owners need to ask themselves, can I protect my business if my Goby is eaten or
can I cover my business losses if my key person leaves?
The answer is a resounding YES! SME owners should absolutely consider insuring their key people against loss or damage so that the business can survive, remain competitive and financially sustainable even if their star employee is no longer working for the company. Tune in an informative video produced by Zurich Middle East to find out more about how you can protect your key business assets. It all starts with an in-depth risk analysis to give the business owners a feel for how much insurance coverage the business needs, what kind of insurance products work best and which insurance company provides comprehensive Key Person Insurance. Small business owners should get in touch with a Financial Advisor to understand their options when it comes to Key Person Insurance and secure this critical business asset before its loss becomes a liability.
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Senior Sales Manager, Zurich Middle East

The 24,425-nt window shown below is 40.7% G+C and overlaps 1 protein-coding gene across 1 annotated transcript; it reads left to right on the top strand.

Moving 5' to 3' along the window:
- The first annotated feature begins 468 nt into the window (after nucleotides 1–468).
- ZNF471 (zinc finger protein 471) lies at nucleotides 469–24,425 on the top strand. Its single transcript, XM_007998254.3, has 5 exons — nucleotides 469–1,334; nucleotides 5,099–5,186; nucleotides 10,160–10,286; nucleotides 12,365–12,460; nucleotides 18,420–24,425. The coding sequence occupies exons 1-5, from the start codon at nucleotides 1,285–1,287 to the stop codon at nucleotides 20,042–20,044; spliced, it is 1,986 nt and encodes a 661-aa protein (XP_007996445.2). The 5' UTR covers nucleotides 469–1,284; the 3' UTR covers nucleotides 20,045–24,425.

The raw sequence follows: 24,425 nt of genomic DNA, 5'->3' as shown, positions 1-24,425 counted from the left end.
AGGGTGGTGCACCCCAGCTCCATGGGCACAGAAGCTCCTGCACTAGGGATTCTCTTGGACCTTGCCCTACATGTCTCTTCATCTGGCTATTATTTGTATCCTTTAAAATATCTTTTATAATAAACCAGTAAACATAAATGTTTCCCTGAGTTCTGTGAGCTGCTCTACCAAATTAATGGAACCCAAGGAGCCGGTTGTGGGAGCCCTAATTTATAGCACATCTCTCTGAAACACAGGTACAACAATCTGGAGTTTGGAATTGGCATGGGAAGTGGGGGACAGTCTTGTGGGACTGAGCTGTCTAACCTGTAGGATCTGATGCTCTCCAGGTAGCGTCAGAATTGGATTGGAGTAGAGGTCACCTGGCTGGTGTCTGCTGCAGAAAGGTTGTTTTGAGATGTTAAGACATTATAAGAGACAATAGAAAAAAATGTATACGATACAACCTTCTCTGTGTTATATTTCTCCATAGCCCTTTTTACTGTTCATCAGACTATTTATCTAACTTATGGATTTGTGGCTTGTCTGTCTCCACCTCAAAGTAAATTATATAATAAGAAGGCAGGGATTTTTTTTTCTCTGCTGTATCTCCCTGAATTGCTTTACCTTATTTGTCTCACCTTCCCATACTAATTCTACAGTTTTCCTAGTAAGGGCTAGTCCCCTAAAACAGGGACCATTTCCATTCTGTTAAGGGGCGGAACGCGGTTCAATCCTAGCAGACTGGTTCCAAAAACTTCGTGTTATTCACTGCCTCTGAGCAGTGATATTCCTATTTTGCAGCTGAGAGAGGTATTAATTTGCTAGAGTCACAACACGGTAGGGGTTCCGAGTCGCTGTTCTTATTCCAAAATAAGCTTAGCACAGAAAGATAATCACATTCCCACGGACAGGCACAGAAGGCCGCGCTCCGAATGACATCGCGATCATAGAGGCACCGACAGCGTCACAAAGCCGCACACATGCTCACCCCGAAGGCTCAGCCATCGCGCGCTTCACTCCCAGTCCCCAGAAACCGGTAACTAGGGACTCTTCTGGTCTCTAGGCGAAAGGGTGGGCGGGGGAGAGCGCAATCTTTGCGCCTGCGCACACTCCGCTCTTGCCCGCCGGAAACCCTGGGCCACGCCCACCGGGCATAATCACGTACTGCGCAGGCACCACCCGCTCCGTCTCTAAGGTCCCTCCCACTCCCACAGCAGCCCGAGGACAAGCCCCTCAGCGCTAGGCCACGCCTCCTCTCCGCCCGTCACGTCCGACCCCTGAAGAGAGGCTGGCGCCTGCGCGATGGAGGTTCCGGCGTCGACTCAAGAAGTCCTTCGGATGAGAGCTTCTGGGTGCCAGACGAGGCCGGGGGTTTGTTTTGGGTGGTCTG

Jason Waldron works with Independent Financial Advisory firms in the Middle East to empower consumers with insurance and investment knowledge and solutions, helping them to be Ready For Life. With over 11 years’ experience in the Insurance Industry, as a media spokesperson for Zurich Middle East and a Masters Coach & Practitioner in Neuro Linguistic Programming, Jason is a subject matter expert in insurance solutions for small to medium enterprises.
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Social Media links:
Don’t teach them but help them learn!
Millennials, also known as
Generation Y, are a dynamic and talented generation. They are taking over the
workforce, but have workplaces changed enough to accommodate their needs?
Advances in technology mean that
Millennials needs vastly differ from previous generations. They require a
distinct managerial style and culture in order to thrive. They want to be part